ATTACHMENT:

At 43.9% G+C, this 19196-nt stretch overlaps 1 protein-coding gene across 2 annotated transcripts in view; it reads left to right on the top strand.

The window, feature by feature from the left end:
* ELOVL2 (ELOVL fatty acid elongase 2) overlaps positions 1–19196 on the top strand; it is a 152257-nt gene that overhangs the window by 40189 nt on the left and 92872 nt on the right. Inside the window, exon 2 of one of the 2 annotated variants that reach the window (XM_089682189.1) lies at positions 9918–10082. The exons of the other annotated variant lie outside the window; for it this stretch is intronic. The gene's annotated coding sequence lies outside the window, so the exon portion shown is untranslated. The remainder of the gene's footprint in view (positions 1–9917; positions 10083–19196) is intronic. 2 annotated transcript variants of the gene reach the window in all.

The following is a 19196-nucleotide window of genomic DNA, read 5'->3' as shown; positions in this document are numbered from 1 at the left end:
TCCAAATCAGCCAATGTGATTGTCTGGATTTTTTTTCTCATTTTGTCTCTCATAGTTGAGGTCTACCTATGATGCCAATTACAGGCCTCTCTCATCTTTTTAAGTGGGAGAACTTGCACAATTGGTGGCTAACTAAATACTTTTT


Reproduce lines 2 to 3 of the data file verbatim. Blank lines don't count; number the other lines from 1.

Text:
The window, feature by feature from the left end:
* ELOVL2 (ELOVL fatty acid elongase 2) overlaps positions 1–19196 on the top strand; it is a 152257-nt gene that overhangs the window by 40189 nt on the left and 92872 nt on the right. Inside the window, exon 2 of one of the 2 annotated variants that reach the window (XM_089682189.1) lies at positions 9918–10082. The exons of the other annotated variant lie outside the window; for it this stretch is intronic. The gene's annotated coding sequence lies outside the window, so the exon portion shown is untranslated. The remainder of the gene's footprint in view (positions 1–9917; positions 10083–19196) is intronic. 2 annotated transcript variants of the gene reach the window in all.